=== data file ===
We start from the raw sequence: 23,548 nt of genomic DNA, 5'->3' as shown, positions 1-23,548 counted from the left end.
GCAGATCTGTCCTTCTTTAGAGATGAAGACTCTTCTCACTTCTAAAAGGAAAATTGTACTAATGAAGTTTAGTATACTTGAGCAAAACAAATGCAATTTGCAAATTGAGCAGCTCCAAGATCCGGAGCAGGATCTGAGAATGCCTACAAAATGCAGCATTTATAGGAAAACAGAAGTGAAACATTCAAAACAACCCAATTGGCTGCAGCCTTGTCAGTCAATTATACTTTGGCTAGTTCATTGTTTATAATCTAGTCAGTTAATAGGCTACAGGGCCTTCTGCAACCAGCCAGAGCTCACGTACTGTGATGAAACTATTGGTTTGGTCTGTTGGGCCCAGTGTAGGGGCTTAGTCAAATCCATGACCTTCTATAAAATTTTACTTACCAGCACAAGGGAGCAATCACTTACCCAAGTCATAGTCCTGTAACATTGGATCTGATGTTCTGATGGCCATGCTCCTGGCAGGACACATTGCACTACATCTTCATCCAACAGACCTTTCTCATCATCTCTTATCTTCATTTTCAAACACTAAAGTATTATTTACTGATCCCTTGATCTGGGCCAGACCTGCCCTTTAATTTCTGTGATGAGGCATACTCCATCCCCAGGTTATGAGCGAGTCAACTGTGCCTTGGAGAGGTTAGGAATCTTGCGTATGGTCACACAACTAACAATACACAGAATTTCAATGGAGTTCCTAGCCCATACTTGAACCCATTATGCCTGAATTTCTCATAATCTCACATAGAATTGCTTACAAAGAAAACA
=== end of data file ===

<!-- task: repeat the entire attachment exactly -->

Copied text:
We start from the raw sequence: 23,548 nt of genomic DNA, 5'->3' as shown, positions 1-23,548 counted from the left end.
GCAGATCTGTCCTTCTTTAGAGATGAAGACTCTTCTCACTTCTAAAAGGAAAATTGTACTAATGAAGTTTAGTATACTTGAGCAAAACAAATGCAATTTGCAAATTGAGCAGCTCCAAGATCCGGAGCAGGATCTGAGAATGCCTACAAAATGCAGCATTTATAGGAAAACAGAAGTGAAACATTCAAAACAACCCAATTGGCTGCAGCCTTGTCAGTCAATTATACTTTGGCTAGTTCATTGTTTATAATCTAGTCAGTTAATAGGCTACAGGGCCTTCTGCAACCAGCCAGAGCTCACGTACTGTGATGAAACTATTGGTTTGGTCTGTTGGGCCCAGTGTAGGGGCTTAGTCAAATCCATGACCTTCTATAAAATTTTACTTACCAGCACAAGGGAGCAATCACTTACCCAAGTCATAGTCCTGTAACATTGGATCTGATGTTCTGATGGCCATGCTCCTGGCAGGACACATTGCACTACATCTTCATCCAACAGACCTTTCTCATCATCTCTTATCTTCATTTTCAAACACTAAAGTATTATTTACTGATCCCTTGATCTGGGCCAGACCTGCCCTTTAATTTCTGTGATGAGGCATACTCCATCCCCAGGTTATGAGCGAGTCAACTGTGCCTTGGAGAGGTTAGGAATCTTGCGTATGGTCACACAACTAACAATACACAGAATTTCAATGGAGTTCCTAGCCCATACTTGAACCCATTATGCCTGAATTTCTCATAATCTCACATAGAATTGCTTACAAAGAAAACA